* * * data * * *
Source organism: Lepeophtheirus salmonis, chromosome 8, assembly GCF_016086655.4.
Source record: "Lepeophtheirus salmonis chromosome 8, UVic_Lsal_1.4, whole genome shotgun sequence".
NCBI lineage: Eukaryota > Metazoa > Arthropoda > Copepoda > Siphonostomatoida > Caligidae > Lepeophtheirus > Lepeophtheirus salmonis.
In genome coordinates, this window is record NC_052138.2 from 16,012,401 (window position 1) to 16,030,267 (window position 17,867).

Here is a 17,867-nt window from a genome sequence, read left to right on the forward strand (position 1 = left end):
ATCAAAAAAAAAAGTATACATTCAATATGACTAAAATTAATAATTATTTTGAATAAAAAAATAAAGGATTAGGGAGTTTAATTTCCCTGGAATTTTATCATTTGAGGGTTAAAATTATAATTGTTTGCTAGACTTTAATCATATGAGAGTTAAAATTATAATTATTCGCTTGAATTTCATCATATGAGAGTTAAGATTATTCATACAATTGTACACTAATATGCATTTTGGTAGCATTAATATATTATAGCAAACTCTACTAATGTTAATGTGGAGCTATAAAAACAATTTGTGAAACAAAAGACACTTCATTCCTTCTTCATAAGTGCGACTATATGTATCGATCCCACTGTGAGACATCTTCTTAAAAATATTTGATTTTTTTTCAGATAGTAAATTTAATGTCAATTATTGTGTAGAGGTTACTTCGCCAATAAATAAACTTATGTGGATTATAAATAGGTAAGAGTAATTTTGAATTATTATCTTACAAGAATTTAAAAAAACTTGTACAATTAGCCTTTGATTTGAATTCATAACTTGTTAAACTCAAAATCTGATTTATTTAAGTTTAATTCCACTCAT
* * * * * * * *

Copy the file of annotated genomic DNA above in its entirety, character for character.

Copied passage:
Source organism: Lepeophtheirus salmonis, chromosome 8, assembly GCF_016086655.4.
Source record: "Lepeophtheirus salmonis chromosome 8, UVic_Lsal_1.4, whole genome shotgun sequence".
NCBI lineage: Eukaryota > Metazoa > Arthropoda > Copepoda > Siphonostomatoida > Caligidae > Lepeophtheirus > Lepeophtheirus salmonis.
In genome coordinates, this window is record NC_052138.2 from 16,012,401 (window position 1) to 16,030,267 (window position 17,867).

Here is a 17,867-nt window from a genome sequence, read left to right on the forward strand (position 1 = left end):
ATCAAAAAAAAAAGTATACATTCAATATGACTAAAATTAATAATTATTTTGAATAAAAAAATAAAGGATTAGGGAGTTTAATTTCCCTGGAATTTTATCATTTGAGGGTTAAAATTATAATTGTTTGCTAGACTTTAATCATATGAGAGTTAAAATTATAATTATTCGCTTGAATTTCATCATATGAGAGTTAAGATTATTCATACAATTGTACACTAATATGCATTTTGGTAGCATTAATATATTATAGCAAACTCTACTAATGTTAATGTGGAGCTATAAAAACAATTTGTGAAACAAAAGACACTTCATTCCTTCTTCATAAGTGCGACTATATGTATCGATCCCACTGTGAGACATCTTCTTAAAAATATTTGATTTTTTTTCAGATAGTAAATTTAATGTCAATTATTGTGTAGAGGTTACTTCGCCAATAAATAAACTTATGTGGATTATAAATAGGTAAGAGTAATTTTGAATTATTATCTTACAAGAATTTAAAAAAACTTGTACAATTAGCCTTTGATTTGAATTCATAACTTGTTAAACTCAAAATCTGATTTATTTAAGTTTAATTCCACTCAT